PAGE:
- The program will be administered by the Administration for Children and Families (SCF) within the U.S. Department of Health and Human Services (HHS). In administering the program, the ACF will consult from time to time with the Administration on Aging.
- $25 million is authorized for FY 2005, $50 million for FY 2006, and $75 million for FY 2007.
- A grantee match of 25% in the second year and 50% in the third year will be required. Up to 50% of the match each year may be in-kind.
- HHS may withhold up to 1% of the funds under the navigator program to provide technical assistance to the grantees related to the purposes of the grant.
Subsidized Guardianship Option Through Title IV-E
Agreement with Guardian
- States may apply to provide kinship guardianship assistance payment through Title IV-E of the Social Security Act. This does not require a waiver through HHS but does require a change to a state's plan.
- If a state does not provide kinship guardianship assistance payments under this option, then cities with a million or more people within that state may apply to HHS to provide a kinship guardianship program.
Services and Assistance
- If a state implements this service, it must negotiate and enter a written agreement with the perspective relative guardian. It must provide a copy to the kinship guardian and certify the child will be eligible for health coverage through the state Medicaid program.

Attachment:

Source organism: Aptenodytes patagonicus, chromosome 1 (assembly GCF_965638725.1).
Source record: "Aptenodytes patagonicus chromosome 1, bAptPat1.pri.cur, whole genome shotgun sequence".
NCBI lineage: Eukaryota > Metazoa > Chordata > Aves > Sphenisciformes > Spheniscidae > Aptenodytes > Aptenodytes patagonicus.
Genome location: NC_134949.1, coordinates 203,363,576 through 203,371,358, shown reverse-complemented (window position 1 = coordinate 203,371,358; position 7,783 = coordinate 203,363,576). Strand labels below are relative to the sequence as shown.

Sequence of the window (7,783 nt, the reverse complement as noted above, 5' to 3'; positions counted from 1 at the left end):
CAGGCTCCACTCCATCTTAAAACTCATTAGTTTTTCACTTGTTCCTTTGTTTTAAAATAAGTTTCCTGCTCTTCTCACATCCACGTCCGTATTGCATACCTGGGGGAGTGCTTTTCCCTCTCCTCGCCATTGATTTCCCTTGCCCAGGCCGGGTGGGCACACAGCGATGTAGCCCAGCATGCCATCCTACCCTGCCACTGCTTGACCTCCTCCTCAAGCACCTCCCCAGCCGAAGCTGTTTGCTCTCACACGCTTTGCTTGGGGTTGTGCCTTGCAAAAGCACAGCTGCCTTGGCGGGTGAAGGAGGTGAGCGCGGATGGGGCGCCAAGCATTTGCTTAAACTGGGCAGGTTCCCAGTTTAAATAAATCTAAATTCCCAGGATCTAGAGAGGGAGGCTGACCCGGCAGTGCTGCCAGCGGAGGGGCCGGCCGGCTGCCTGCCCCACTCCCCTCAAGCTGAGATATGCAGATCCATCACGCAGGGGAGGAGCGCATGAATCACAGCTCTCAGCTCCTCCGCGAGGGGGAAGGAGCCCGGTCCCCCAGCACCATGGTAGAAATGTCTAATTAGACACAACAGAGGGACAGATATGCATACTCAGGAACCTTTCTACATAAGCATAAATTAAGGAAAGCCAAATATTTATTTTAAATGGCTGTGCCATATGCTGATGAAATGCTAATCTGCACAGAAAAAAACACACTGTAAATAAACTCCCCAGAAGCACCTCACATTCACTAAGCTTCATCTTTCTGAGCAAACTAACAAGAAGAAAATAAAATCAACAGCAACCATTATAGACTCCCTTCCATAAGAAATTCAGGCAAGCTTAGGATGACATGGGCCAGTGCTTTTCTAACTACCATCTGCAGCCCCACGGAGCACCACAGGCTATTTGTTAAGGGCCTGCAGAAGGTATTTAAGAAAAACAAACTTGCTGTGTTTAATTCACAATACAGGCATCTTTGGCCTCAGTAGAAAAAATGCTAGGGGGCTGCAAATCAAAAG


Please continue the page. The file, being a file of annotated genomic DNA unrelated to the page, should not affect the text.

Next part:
- The agreement shall remain in effect regardless of state residency of the relative and for the protection of the child in any case where the relative guardian and child move while the agreement is still in effect.
- The agreement with the kinship guardian must explain how payments, if any, will be provided, the additional services and assistance for which the child and relative will be eligible, the procedures for obtaining such services, and state payment of nonrecurring expenses associated with obtaining the legal guardianship.
- Assistance payments to the relative guardian shall be based on consideration of circumstances and needs of the relative and child and be equal to foster care maintenance payments.
- Adjustments to the payment may be adjusted periodically based on relevant changes with the concurrence of the relative guardian.
- The child must be under age 18 or, if a full-time student in high school or its equivalent, under age 19, or, if the child has a physical or mental disability, until age 21.
- The child must have been removed from his or her home pursuant to a voluntary placement agreement or the result of a judicial determination, under the care of a state agency for a 12-month period, and eligible for foster care maintenance payments under Title IV-E foster care funding.
- Returning home or adoption are not appropriate options for the child, and the child demonstrates a strong attachment to the relative guardian and the guardian has a commitment to the child.
- If the child is 14 or older, he or she must be consulted.
- Siblings who may not be covered by these eligibility requirements may be placed in the same kinship guardianship families if the state and the relative are in agreement. The kinship guardianship payments may be made on behalf of these siblings.
Notice of Children Entering Foster Care
For more information, contact John Sciamanna, CWLA Senior Government Affairs Associate, at 703/412-3161 or email@example.com.
- Within 60 days of a child's removal from custody of the parent or parents, the state must give notice to all adult grandparents and other adult relatives, including relatives suggested by the parent(s).
- Exceptions can be made to this requirement in cases of family or domestic violence.
- The notice must provide specifics that the child has been removed and explain the options a relative may have in the care and placement of the child according to federal, state, or local law.